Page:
Subarachnoid hemorrhage

A subarachnoid hemorrhage (SAH) is bleeding into the subarachnoid space surrounding the brain, i.e., the area between the arachnoid and the pia mater. It is a medical emergency which, depending on severity, can lead to death or severe disability even if recognized and treated in an early stage.


Symptoms and causes

SAH can result from head trauma, the most common cause, or may occur spontaneously. Spontaneous SAH most commonly follows the rupture of a cerebral aneurysm or cerebral arteriovenous malformation, but can also be due to angioma, thrombosis, hematoma, or brain tumor.

In spontaneous SAH, the cardinal symptom is sudden severe headache, described by patients as "like being hit over the head with a heavy object" and "the worst headache of my life". In contrast to other types of headaches which have slower onsets, the headache of SAH is sometimes called a "thunderclap headache". Neurological symptoms (like slurred speech, paralysis, and visual symptoms) and meningism are not necessarily present, but nausea, vomiting and loss of consciousness are often seen.


The diagnosis is made by the clinical history, physical examination, and CT scanning. The scan may reveal blood in the sub-arachnoid space, cerebral ventricles or brain parenchyma, depending on the size and location of the bleed. In traumatic SAH (tSAH), the scan may also identify any additional intracranial injuries. Lumbar puncture may be needed for diagnosis in small subarachnoid bleeds that may not be detected on CT scans. Cerebral angiography can isolate the source of bleeding prior to surgical treatment.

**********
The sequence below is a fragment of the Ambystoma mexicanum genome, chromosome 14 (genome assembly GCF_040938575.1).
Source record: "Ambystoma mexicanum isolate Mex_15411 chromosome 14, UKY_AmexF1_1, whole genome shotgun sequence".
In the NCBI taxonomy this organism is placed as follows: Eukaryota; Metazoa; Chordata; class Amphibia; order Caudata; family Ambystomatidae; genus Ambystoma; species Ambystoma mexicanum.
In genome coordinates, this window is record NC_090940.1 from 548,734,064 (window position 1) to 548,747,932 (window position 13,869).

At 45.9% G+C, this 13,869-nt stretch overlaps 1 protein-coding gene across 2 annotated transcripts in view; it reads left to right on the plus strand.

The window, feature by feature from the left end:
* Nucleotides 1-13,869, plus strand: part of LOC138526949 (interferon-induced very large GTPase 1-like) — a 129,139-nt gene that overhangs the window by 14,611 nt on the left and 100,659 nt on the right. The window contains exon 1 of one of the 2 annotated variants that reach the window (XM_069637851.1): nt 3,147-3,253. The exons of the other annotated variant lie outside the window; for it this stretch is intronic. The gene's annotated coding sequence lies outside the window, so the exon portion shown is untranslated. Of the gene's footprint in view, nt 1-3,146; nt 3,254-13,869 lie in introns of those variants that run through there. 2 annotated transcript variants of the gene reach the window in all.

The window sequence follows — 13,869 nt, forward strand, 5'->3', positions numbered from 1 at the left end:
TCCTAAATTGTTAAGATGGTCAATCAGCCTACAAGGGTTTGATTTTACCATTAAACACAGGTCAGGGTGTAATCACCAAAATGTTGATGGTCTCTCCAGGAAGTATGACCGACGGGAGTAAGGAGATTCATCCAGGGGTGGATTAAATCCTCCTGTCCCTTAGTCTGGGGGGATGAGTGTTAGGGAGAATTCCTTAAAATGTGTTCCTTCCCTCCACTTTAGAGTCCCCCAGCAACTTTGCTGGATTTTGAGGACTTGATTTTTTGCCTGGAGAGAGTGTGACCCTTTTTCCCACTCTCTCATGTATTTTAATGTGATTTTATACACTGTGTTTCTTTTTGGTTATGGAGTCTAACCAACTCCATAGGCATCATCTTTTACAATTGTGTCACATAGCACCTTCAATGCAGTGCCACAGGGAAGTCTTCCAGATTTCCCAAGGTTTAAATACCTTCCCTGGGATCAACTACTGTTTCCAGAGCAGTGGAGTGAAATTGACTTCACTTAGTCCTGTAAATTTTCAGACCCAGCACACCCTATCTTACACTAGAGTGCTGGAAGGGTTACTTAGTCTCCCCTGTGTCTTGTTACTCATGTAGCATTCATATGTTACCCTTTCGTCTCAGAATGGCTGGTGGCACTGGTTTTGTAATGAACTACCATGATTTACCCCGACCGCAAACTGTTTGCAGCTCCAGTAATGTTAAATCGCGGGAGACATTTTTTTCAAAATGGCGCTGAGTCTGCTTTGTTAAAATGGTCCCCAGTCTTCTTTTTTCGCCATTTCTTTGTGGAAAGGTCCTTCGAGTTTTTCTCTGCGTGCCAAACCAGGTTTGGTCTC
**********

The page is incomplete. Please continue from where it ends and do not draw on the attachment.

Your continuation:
The Hunt and Hess scale (1968) of subarachnoid hemorrhage severity is:


Neurosurgical intervention is necessary in severe SAH with high or increasing Hunt-Hess scoring. This may be by craniotomy and external clipping of the bleeding artery, or by interventional radiology, which employs angiography and inserting of metal coils to stem the bleeding. There are few evidence-based guidelines on the timing of neurosurgical interventions, and this often depends on the clinical experience and guidelines of local interventional centers. Some experts favor a "wait-and-see" management in less severe cases.

Medical treatment involves absolute bedrest with the head slightly elevated to encourage venous flow away from the area of the hemorrhage. Some centers are trying the "Triple H treatment", hypertensive hypervolemic hemodilution, which is hoped to minimize continuing bleeding. A patient who recovers without immediate intervention may receive follow-up angiography to identify aneurysms which may be amenable to coiling to prevent recurrent episodes of SAH.


Complications of SAH can be acute, subacute, and chronic.

External links

  • Emedicine ( article on SAH
  • Neuroland ( SAH page


  • Hunt WE, Hess RM. Surgical risk as related to time of intervention in the repair of intracranial aneurysms. J Neurosurg 1968;28:14-9. PMID 5635959.ja:クモ膜下出血



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